The EXCOM’s data-dependent approach to controlling Hybrid Eurasian Water Milfoil (HEWM) now has us recommending to members that we push forward with a pledge drive to raise funds for mechanical control. Details below…
Recall our success in treating HEWM-infested areas of Lost Land Lake with Reward herbicide in June of 2017 (click here to open new window for full story). The unexpected efficacy of treatment combined with healthy regrowth of desirable native plants in treated areas caused us to question the need for a previously discussed fund-raiser to buy and operate an Eco-Harvester to mechanically remove nuisance plants.
Also recall that several dense beds of Hybrid Eurasian Water Milfoil in Steamboat Bay were NOT treated in 2017 in order to save money and serve as a “control” of sorts to compare against treated areas in northern and western areas of Lost Land Lake. Due to cooler-than-normal weather in spring of 2017, all plants, including HEWM, got a late start and never reached the density observed in 2016. However, HEWM in Steamboat Bay did not go away. It remains now as the single largest potential source of plant fragments to be spread by man or beast to other parts of the lake (or lakes).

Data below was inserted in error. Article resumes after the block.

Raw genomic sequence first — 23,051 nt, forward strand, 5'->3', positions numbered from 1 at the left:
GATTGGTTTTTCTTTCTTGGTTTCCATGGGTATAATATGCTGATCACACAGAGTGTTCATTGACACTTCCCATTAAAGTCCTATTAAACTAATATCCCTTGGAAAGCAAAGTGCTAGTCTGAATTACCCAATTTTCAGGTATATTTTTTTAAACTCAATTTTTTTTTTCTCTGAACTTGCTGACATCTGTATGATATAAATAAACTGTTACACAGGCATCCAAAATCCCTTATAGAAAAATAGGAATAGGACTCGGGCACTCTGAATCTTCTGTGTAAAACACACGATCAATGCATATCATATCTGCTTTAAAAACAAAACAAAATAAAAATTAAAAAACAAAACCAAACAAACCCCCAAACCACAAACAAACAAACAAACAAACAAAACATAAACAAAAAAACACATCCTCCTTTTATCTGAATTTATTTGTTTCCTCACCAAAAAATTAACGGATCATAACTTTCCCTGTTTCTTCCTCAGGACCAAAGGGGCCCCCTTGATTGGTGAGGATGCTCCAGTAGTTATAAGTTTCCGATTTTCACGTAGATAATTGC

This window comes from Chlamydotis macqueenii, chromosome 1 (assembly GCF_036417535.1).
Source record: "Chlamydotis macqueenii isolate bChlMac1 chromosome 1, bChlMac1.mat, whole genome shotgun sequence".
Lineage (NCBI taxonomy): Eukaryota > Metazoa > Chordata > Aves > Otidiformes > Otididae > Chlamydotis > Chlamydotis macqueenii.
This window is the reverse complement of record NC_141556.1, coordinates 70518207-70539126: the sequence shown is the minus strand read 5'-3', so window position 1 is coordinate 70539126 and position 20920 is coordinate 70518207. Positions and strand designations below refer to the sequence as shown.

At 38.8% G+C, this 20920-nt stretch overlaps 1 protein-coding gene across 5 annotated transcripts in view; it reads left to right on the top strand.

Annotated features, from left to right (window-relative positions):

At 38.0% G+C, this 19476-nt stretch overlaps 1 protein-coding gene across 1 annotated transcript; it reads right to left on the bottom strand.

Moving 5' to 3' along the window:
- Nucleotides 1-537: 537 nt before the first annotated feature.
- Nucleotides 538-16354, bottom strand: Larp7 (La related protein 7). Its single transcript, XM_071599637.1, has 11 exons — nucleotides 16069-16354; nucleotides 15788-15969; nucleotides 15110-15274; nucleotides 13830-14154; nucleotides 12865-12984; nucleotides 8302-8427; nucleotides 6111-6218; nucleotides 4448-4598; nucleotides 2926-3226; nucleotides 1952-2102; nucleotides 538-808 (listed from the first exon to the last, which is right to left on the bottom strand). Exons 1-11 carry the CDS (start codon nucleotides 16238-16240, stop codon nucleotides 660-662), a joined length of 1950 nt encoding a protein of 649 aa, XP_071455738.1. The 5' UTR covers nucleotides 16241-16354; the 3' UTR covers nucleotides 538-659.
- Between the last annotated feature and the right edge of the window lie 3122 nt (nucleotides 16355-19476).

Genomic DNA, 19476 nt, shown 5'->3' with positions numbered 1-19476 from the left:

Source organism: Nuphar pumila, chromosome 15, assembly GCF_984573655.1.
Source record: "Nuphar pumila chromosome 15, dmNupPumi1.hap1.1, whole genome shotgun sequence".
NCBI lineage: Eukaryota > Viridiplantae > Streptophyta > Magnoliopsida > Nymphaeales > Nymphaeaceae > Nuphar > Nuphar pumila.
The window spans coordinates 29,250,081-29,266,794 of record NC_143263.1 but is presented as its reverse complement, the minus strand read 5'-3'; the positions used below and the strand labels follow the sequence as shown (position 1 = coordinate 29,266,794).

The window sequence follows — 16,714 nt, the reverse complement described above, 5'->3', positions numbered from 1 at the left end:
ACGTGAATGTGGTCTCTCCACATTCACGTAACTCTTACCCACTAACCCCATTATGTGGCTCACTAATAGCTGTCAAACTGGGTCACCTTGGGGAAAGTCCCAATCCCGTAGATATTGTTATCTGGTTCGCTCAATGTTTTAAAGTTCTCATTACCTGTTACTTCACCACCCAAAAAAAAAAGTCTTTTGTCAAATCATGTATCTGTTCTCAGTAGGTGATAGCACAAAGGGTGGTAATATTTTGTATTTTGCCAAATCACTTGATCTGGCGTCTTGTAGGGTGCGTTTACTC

By majority vote, the QLIA EXCOM decided at our March 13, 2018 meeting to spend up to $5,000 (75% reimbursable under WDNR’s continuing grant authorization) to map Hybrid Eurasian Water Milfoil in Steamboat Bay and treat it with Reward herbicide in late spring before the long stems of HEWM “top out” and begin to lay across the surface where they would be highly vulnerable to fragmentation and translocation. This decision was CONDITIONED on the continued scarcity of HEWM and the dominance of native plants in areas treated with Reward herbicide in 2017. Dave and Sandy Neuswanger spent a morning mapping the HEWM in Steamboat Bay and determined that 4.6 acres would require treatment.
Unfortunately, Norm Bratteig’s late June inspection of areas treated with Reward herbicide in 2017 revealed that HEWM had returned to form significant stands of the nuisance vegetation in at least half the area treated in 2017. This was disappointing news to EXCOM members who had hoped we could manage this problem with occasional, affordable spot treatments of an approved herbicide. Nevertheless, we now have a clear path going forward.
Having eliminated or exhausted all reasonable biological and chemical treatment options, we are now left with the option we thought most likely when our Aquatic Plant Management Plan was updated in 2017.
Because HEWM has returned with vigor in formerly treated areas, we will proceed with private fund-raising and a grant request to buy an expensive (>$70,000) Eco-Harvester to control HEWM mechanically. This will be a prime topic for discussion at our July 29, 2018 General Membership meeting.